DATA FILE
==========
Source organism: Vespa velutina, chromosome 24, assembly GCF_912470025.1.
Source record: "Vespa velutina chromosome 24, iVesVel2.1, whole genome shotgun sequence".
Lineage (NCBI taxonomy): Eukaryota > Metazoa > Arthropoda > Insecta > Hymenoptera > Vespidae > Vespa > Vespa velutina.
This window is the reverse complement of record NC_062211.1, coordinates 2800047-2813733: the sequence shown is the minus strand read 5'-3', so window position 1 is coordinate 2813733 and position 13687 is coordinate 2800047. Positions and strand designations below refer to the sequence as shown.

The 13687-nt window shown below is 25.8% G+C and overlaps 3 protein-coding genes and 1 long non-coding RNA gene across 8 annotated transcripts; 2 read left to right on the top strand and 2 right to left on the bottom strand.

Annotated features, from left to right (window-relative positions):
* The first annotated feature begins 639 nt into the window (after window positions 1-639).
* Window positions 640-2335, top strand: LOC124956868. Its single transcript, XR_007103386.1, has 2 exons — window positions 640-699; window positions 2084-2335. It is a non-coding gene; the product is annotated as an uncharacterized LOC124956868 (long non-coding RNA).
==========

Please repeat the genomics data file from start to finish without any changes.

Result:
Source organism: Vespa velutina, chromosome 24, assembly GCF_912470025.1.
Source record: "Vespa velutina chromosome 24, iVesVel2.1, whole genome shotgun sequence".
Lineage (NCBI taxonomy): Eukaryota > Metazoa > Arthropoda > Insecta > Hymenoptera > Vespidae > Vespa > Vespa velutina.
This window is the reverse complement of record NC_062211.1, coordinates 2800047-2813733: the sequence shown is the minus strand read 5'-3', so window position 1 is coordinate 2813733 and position 13687 is coordinate 2800047. Positions and strand designations below refer to the sequence as shown.

The 13687-nt window shown below is 25.8% G+C and overlaps 3 protein-coding genes and 1 long non-coding RNA gene across 8 annotated transcripts; 2 read left to right on the top strand and 2 right to left on the bottom strand.

Annotated features, from left to right (window-relative positions):
* The first annotated feature begins 639 nt into the window (after window positions 1-639).
* Window positions 640-2335, top strand: LOC124956868. Its single transcript, XR_007103386.1, has 2 exons — window positions 640-699; window positions 2084-2335. It is a non-coding gene; the product is annotated as an uncharacterized LOC124956868 (long non-coding RNA).